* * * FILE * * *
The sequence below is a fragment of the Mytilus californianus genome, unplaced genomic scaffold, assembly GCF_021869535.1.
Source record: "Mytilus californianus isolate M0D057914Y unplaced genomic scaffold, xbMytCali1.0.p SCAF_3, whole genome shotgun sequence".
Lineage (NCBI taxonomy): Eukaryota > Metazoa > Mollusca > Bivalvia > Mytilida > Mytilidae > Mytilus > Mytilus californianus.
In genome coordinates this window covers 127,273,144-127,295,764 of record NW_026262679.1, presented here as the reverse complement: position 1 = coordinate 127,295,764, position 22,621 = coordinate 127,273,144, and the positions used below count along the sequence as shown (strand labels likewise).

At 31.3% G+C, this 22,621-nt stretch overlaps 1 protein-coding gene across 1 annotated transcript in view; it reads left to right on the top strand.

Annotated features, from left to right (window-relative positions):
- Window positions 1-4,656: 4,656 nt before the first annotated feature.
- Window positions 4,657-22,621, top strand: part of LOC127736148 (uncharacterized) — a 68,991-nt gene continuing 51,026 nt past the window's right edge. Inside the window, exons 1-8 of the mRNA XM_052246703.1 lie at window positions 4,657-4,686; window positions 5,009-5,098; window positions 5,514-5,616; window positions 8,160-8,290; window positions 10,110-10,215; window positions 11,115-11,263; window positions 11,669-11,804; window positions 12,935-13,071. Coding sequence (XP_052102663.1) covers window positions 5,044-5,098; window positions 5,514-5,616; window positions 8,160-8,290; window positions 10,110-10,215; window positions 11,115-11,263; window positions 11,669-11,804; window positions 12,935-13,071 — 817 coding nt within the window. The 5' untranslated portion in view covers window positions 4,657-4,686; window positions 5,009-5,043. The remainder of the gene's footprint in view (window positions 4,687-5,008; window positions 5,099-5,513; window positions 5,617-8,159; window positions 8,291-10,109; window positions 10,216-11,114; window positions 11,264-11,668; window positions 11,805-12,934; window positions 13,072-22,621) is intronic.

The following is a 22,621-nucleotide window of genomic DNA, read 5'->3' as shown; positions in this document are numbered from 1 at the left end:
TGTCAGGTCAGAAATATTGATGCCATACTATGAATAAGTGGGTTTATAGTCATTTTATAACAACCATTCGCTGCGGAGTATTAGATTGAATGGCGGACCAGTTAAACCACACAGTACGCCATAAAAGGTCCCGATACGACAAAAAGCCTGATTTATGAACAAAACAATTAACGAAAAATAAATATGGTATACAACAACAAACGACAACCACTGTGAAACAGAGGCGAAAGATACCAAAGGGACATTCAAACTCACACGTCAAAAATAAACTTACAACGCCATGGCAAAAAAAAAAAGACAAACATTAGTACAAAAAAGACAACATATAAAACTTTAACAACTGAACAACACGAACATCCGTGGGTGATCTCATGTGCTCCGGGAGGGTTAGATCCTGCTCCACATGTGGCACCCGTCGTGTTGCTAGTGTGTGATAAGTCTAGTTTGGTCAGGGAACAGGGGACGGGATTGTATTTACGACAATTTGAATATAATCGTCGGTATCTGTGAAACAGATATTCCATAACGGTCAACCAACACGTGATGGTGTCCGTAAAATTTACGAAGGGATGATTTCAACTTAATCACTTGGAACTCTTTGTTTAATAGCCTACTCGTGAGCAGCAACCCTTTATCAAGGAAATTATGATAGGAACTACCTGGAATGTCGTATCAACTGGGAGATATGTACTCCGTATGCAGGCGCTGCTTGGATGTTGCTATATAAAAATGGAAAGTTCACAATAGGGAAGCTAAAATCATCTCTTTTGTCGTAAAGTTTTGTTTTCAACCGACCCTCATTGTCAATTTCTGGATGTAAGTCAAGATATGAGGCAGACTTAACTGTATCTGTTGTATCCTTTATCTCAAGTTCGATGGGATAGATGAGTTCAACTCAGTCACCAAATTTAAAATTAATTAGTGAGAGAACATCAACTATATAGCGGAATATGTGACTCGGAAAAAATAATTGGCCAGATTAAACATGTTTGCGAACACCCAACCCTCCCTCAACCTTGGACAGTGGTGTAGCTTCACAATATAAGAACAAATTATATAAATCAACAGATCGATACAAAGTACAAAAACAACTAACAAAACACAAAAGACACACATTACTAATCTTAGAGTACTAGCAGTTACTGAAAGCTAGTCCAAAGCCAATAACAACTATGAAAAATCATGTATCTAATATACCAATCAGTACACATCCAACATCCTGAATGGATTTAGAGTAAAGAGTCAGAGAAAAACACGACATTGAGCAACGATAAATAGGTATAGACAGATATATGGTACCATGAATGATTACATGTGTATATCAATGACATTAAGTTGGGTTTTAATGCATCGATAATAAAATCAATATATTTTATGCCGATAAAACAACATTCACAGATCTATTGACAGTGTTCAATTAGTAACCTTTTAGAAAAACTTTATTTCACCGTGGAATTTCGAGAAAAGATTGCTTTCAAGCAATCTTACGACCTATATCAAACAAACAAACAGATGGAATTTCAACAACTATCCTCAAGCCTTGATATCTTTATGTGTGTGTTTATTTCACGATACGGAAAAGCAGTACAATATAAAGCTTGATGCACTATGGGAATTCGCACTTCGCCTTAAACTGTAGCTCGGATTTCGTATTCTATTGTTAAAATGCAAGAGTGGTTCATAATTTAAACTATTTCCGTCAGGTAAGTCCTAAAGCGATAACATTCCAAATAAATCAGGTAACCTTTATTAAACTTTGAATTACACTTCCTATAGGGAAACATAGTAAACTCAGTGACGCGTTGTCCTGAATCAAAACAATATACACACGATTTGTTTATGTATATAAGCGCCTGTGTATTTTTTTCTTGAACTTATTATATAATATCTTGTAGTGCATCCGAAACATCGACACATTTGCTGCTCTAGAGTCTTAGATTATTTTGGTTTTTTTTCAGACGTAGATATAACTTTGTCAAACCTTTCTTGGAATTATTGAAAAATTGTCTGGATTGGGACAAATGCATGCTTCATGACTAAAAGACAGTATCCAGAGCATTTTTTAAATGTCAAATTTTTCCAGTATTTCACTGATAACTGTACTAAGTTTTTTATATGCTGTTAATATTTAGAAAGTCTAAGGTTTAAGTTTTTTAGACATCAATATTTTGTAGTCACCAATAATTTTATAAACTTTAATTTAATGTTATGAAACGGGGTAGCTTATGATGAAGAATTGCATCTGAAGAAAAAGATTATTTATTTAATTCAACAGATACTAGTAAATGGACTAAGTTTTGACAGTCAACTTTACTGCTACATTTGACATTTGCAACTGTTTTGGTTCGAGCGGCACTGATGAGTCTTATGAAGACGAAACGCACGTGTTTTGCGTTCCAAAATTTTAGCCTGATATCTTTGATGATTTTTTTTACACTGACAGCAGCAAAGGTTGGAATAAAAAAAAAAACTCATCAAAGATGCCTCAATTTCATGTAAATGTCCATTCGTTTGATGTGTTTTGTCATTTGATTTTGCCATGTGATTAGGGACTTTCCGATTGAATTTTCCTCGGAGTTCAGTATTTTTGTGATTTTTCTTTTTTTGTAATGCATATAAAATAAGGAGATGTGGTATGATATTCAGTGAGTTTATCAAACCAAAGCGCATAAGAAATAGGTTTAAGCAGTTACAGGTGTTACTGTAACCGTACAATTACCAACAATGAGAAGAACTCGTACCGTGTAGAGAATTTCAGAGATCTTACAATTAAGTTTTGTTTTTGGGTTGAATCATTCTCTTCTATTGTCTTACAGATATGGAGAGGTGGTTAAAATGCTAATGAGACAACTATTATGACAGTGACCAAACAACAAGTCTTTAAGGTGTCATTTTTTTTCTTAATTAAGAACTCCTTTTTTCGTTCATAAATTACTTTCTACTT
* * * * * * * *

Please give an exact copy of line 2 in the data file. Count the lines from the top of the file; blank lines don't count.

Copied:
Source record: "Mytilus californianus isolate M0D057914Y unplaced genomic scaffold, xbMytCali1.0.p SCAF_3, whole genome shotgun sequence".